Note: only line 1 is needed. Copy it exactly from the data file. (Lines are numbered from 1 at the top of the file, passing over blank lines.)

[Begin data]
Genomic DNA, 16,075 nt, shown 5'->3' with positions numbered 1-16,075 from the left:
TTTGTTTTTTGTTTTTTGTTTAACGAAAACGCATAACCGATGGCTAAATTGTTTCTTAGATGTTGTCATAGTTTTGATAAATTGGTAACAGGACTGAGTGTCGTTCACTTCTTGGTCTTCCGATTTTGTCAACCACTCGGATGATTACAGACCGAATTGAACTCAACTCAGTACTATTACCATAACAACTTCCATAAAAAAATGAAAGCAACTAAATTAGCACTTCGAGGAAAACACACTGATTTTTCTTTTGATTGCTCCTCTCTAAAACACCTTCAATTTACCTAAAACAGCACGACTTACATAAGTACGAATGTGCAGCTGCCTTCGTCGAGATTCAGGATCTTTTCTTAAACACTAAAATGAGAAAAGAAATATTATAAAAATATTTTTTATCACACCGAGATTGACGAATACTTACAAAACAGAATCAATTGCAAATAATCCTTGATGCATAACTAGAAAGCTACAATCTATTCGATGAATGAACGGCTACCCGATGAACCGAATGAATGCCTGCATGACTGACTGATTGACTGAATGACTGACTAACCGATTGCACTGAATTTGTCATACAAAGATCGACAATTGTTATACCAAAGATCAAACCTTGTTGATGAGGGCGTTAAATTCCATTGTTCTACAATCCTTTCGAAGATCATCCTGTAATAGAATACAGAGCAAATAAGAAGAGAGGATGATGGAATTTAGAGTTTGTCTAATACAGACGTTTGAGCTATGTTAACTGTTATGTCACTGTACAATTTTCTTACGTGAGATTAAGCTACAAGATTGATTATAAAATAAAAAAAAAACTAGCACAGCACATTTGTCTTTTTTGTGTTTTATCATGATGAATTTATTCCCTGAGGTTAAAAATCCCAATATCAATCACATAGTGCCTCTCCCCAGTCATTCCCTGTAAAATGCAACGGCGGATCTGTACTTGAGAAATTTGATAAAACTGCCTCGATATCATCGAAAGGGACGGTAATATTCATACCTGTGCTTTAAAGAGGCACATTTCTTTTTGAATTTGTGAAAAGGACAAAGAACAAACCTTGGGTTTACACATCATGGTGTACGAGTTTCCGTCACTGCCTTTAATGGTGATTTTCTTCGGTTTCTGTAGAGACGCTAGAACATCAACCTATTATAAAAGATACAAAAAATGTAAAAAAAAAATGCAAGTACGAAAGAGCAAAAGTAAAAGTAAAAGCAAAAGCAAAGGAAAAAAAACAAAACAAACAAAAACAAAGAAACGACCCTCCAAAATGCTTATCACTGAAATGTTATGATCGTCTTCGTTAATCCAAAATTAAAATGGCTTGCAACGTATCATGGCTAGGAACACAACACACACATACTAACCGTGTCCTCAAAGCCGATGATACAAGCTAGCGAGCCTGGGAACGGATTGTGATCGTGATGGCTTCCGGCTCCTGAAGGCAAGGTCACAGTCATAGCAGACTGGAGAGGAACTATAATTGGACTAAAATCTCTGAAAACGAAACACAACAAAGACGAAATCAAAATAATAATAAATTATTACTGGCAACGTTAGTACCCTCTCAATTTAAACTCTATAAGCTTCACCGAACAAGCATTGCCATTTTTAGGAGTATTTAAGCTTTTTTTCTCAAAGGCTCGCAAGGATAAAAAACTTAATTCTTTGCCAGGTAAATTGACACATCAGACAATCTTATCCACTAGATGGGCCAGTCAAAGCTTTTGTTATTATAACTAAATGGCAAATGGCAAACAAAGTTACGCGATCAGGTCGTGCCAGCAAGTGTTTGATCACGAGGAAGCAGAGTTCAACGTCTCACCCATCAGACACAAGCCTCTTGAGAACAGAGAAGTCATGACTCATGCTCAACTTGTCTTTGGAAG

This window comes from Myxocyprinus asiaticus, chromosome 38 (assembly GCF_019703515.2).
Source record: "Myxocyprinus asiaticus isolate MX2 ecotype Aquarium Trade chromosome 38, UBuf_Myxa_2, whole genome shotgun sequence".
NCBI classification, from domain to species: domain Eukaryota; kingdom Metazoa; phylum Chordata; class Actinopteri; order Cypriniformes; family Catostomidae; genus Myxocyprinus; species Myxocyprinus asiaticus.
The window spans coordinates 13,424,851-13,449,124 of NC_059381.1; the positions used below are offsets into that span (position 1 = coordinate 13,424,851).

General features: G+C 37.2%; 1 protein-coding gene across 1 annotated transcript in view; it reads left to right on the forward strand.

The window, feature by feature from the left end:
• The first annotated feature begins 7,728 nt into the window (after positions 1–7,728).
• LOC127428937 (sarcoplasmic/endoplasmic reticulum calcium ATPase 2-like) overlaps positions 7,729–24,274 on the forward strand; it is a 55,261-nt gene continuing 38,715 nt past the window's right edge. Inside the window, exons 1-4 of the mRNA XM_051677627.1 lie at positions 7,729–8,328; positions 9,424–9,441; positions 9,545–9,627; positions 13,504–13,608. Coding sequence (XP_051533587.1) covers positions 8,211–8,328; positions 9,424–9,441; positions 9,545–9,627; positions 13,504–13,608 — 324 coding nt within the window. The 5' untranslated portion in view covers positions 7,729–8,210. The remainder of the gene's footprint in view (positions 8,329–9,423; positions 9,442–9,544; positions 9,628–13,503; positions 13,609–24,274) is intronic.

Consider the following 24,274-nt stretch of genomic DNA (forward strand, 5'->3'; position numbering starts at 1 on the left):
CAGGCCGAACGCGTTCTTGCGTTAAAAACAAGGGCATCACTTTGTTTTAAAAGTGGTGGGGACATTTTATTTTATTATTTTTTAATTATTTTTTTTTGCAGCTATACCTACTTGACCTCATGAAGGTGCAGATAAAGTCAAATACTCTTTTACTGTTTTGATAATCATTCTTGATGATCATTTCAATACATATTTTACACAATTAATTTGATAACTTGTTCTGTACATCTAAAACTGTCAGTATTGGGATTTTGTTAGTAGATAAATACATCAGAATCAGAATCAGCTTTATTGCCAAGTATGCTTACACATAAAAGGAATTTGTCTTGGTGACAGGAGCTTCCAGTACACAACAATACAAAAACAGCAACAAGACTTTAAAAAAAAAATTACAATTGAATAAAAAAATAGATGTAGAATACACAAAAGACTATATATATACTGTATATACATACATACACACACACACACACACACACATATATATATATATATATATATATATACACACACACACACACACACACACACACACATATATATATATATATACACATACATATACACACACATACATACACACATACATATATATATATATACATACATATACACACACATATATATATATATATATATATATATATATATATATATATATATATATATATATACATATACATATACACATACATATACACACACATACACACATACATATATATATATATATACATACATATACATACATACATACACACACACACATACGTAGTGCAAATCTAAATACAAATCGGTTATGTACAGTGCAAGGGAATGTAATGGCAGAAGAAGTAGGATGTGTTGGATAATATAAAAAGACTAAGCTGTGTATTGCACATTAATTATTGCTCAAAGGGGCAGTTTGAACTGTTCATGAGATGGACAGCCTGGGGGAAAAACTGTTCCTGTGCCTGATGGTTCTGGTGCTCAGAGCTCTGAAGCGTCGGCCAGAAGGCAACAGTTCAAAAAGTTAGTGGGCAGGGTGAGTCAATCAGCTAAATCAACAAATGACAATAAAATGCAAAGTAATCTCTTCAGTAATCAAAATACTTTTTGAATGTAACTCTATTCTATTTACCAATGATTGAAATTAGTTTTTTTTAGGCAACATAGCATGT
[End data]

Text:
Genomic DNA, 16,075 nt, shown 5'->3' with positions numbered 1-16,075 from the left: